I can’t believe I’ve been at this book blogging thing for six months already. I honestly thought that I wouldn’t stick with it this long, but somehow, here we are.
I’ve learned a lot over the past six months. I had never really blogged previously, never getting past two or three posts before I gave up on it. And I’ve written a lot of book reviews over the years, usually on a much smaller platform, but this is a bit bigger than the small library sites for teenagers. So this has been quite the adventure, and I’ve learned a lot about books, writing, and people over the course of these six months.
In celebration of actually sticking with this for so long, I’ve decided to share six different things I have learned about book blogging, reading, myself, and everything else in between. Some may be very specific to me, some you may be able to relate to, I don’t know. You’ll have to tell me in the comments.
Lesson #1: Discussions and memes get the most attention, reviews get the least.
Technically, my posts about music get the least attention, but as this is predominantly a book blog, I’m not going to count those.
Almost without exception, my reviews of books get the least amount of views, likes, and comments. It was actually the hardest thing to accept about this whole thing when I started, because that’s what this blog was created for. I know now that it mainly comes down to people being into different books and different points. And I’ve seen it mentioned on different blogs and booktube channels, so I know it’s not just me. It’s just sad because I really want to just talk about books as I’m reading them.
Lesson #2: Getting ARCs and review copies is awesome, and also sucks a little.
Admittedly, I’m fussy when it comes to agreeing to review books. Because I work a lot, I will only take a certain number per month so I don’t accidently get too overwhelmed with stuff to do.
But having to read on a schedule, even one I’ve set myself, is stressful and sometimes feels like work rather than fun (not often, but now and then). Plus, new books come out or I get my hands on something I’ve been looking for for ages, and I want to read those right away, but I have other books I need to get to first.
Don’t get me wrong, I’m not complaining, because it’s usually a blast. Just saying it has it’s moments.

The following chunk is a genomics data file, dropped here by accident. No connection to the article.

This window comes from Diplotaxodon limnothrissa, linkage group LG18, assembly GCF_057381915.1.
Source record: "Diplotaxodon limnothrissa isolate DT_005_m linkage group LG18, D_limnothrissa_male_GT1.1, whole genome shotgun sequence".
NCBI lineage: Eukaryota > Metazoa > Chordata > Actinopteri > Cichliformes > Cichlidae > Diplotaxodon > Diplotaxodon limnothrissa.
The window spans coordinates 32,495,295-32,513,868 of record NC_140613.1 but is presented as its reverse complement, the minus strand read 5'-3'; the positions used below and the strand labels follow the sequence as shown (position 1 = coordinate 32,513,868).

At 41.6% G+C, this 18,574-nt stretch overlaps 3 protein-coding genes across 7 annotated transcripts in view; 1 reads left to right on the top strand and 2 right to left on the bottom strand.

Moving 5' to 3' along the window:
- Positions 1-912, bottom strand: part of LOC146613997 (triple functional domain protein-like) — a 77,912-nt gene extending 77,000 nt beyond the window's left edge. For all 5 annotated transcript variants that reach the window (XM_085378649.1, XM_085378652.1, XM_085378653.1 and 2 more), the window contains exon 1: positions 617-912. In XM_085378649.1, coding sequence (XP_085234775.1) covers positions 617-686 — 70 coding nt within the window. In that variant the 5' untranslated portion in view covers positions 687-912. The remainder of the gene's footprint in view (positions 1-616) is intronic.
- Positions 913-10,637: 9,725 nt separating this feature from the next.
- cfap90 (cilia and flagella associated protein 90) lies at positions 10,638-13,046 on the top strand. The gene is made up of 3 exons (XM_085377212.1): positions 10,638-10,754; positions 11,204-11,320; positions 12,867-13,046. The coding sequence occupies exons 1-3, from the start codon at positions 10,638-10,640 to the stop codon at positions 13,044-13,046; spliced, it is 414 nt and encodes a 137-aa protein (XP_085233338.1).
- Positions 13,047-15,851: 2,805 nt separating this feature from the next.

Lesson #3: Social media is probably very helpful, but not necessary.
When I was researching how to create a successful blog, they made it sound like social media was a make or break thing. So I made a twitter, instagram, bloglovin, and a couple others.
But here’s the thing: I suck at social media. Which is terrible because my business partially relies on social media to get news of my programs out. Six months later, the instagram account is the only thing I’ve kept up, and that’s hit or miss whether I actually post anything (I’m working on it, I swear).
Despite sucking at social media, though, I’ve managed to get a fair few followers and attention from a publisher and some authors, and all has been good.
Lesson #4: Re-reading is less of a thing when you blog.
I love re-reading books. That’s why I buy them, so I can read them over and over and over again. But when I’m writing reviews, re-reading books don’t happen as much, because I’ve always written something for them. While that means I’m finding all kinds of favourites, I’m not getting to enjoy them nearly as much.
Lesson #5: Scheduling posts is the absolute greatest thing.
If not for the ability to schedule my posts, I would make five posts on the weekend, and you would barely see me through the week. Most of my posts are written on the weekend, or at odd hours, but I can keep them regular with the amazing scheduler on WordPress.
Incase you’re wondering: Yes, this post was scheduled. This was written at 10pm mountain time, on September 6th. I am awesomely ahead on posts right now.
Lesson #6: Self-care is still a thing with book blogging.
Let me say this first: the book blogging community is amazing, and you are all so wonderful.
But we all set up expectations for ourselves, and set a schedule for ourselves, and sometimes that gets to be a bit much. I’ve learned when to step away and how to manage this little blog without making myself crazy.
Now, I have a question for all of you lovely readers: What would you like to see on this blog? More discussions, more memes, more music stuff, more anything else? Or would you like to see less of some things? Let me know, so I can make it happen!